and . Thus, we complete the proof of this lemma. □
By Lemma 3.1 and the same proof in Lemma 3.2, we have the following lemma.
If , then ;
If , then .
Lemma 3.5 
where is a set of r of finite linear measure.
where is a set of r of finite linear measure. By Definition 1.1 and (3.10), we obtain the conclusion of Lemma 3.6. □
Remark 3.1 Lemma 3.6 gives the modulus estimation of an entire function with finite iterated order and extends the conclusion of [, p.84, Lemma 4].
Lemma 3.7 Let be an entire function of finite iterated order with (), and let , where , , are entire functions of finite iterated order which are not all equal to zero and satisfy , then .
By (3.19), we can obtain that . On the other hand, it is easy to get . Hence . □
Remark 3.2 The assumption in Lemma 3.7 is necessary. For example, if is an entire function satisfying (), set , , then we have and , i.e., .
By a similar proof to that in Lemma 3.7, we can easily get the following lemma.
Lemma 3.8 Let be an entire function with () and , where are entire functions which are not all equal to zero satisfying . Then .
Lemma 3.10 
Lemma 3.11 
Let () be entire functions with finite iterated order satisfying , then every solution of (2.6) satisfies .
Let () be entire functions with finite iterated order satisfying () and . Then every solution of (2.6) satisfies .
Remark 3.4 The conclusion of Lemma 3.12 also holds if .
where . By (3.25), we have . □
Lemma 3.14 Let , be entire functions satisfying and and let , be meromorphic functions satisfying , and () outside of a set of finite logarithmic measure, where . If is an entire solution of (3.22), then .
By (3.30), we have . □
By the above proof, we can easily obtain that Lemma 3.14 also holds if .
4 Proof of Theorem 2.1
Now we divide the proof of Theorem 2.1 into two cases: case (i) and case (ii) and .
- (2)We prove that . Set , then and(4.2)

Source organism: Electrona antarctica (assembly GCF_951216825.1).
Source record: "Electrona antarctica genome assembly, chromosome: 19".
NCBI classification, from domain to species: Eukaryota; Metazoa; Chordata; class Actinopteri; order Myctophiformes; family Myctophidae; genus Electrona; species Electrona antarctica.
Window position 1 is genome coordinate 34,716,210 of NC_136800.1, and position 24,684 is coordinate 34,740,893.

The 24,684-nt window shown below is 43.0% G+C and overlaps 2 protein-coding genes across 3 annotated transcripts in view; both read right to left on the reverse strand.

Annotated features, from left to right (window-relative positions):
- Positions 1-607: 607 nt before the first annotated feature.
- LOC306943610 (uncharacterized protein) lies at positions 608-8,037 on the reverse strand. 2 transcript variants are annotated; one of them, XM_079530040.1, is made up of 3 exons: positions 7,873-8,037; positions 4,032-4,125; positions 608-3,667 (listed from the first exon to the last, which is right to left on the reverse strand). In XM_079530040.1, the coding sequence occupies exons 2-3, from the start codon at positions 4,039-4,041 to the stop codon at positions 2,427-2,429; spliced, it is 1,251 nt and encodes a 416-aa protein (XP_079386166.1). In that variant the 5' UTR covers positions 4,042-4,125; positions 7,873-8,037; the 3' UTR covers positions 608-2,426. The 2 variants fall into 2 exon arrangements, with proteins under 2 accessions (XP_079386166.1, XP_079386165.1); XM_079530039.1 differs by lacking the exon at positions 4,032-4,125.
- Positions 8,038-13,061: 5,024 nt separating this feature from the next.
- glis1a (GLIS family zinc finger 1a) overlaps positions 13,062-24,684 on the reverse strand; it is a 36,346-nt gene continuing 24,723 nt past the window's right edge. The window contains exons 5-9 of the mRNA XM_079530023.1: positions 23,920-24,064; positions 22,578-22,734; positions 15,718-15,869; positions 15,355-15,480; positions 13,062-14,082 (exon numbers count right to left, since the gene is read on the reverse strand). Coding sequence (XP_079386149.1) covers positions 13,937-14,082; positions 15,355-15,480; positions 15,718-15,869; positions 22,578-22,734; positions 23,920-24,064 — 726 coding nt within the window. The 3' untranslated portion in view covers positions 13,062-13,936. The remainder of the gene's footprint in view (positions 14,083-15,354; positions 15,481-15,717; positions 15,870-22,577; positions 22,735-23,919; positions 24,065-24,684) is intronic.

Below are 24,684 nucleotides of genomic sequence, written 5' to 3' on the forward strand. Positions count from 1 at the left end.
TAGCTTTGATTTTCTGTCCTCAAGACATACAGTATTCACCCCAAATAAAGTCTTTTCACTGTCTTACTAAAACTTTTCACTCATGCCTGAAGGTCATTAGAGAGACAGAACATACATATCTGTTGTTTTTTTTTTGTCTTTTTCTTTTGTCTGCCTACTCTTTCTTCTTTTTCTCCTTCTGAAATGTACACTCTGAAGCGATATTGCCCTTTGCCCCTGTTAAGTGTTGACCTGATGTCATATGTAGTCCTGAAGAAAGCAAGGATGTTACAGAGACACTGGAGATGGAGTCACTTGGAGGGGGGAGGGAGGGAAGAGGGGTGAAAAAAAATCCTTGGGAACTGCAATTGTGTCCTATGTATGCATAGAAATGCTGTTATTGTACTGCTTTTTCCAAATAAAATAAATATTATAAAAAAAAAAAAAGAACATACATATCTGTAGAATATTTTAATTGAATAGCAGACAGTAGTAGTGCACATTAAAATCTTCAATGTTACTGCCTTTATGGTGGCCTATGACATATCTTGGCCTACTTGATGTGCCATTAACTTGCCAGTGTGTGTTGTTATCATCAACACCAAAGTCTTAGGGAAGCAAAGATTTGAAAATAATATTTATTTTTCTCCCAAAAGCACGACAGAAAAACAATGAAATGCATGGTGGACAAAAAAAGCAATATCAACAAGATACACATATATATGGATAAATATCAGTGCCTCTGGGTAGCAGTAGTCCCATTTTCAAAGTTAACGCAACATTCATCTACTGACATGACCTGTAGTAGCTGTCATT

- (3)We prove that . Set , then and(4.6)
- (4)We prove that . Set , then and(4.11)
- (5)We prove that (). Set (), then , () and . By successive derivation on (4.14), we can also get the following equation which has a similar form to (4.16):(4.17)
where G, H are meromorphic functions which have the same form as , and satisfy and . By Lemma 3.13, we have . Since , by Lemma 3.4, we have ().
We prove that . Set , then . By the same proof as that of (2) in case (i), we have (4.5). Set , we affirm , if , then by Lemma 3.14, we have , which is a contradiction to ; therefore . Since , by Lemma 3.4 and (4.5), we have .
- (3)We prove that . Set , then and , , By the same proof as that of (3) in case (i), we can obtain (4.10). Set , where , . In the following we prove that . By Definition 1.2 and Lemma 3.10, for all sufficiently large and for any , we have(4.18)
If , by (4.20) and by a similar proof to that in Lemma 3.14, we have , which is a contradiction. Therefore , then by Lemma 3.4 and , we have .
By following the proof of (4)-(5) in case (i) and the proof of (3) in case (ii), we can obtain ().
5 Proof of Theorems 2.2-2.3
Using a similar proof to that in case (i) of Theorem 2.1 and by Lemma 3.4, we can easily obtain Theorem 2.2. Theorem 2.3 is a direct result of Theorem 2.1 and Lemma 3.8.
The authors thank the referee for his/her valuable suggestions to improve the present article. This project is supported by the National Natural Science Foundation of China (11171119, 61202313, 11261024, 11271045), and by the Natural Science Foundation of Jiangxi Province in China (20122BAB211005, 20114BAB211003, 20122BAB201016) and the Foundation of Education Bureau of Jiang-Xi Province in China (GJJ12206). Zuxing Xuan is supported in part by NNSFC (No. 11226089, 60972145), Beijing Natural Science Foundation (No. 1132013) and the Project of Construction of Innovative Teams and Teacher Career Development for Universities and Colleges Under Beijing Municipality (IDHT20130513).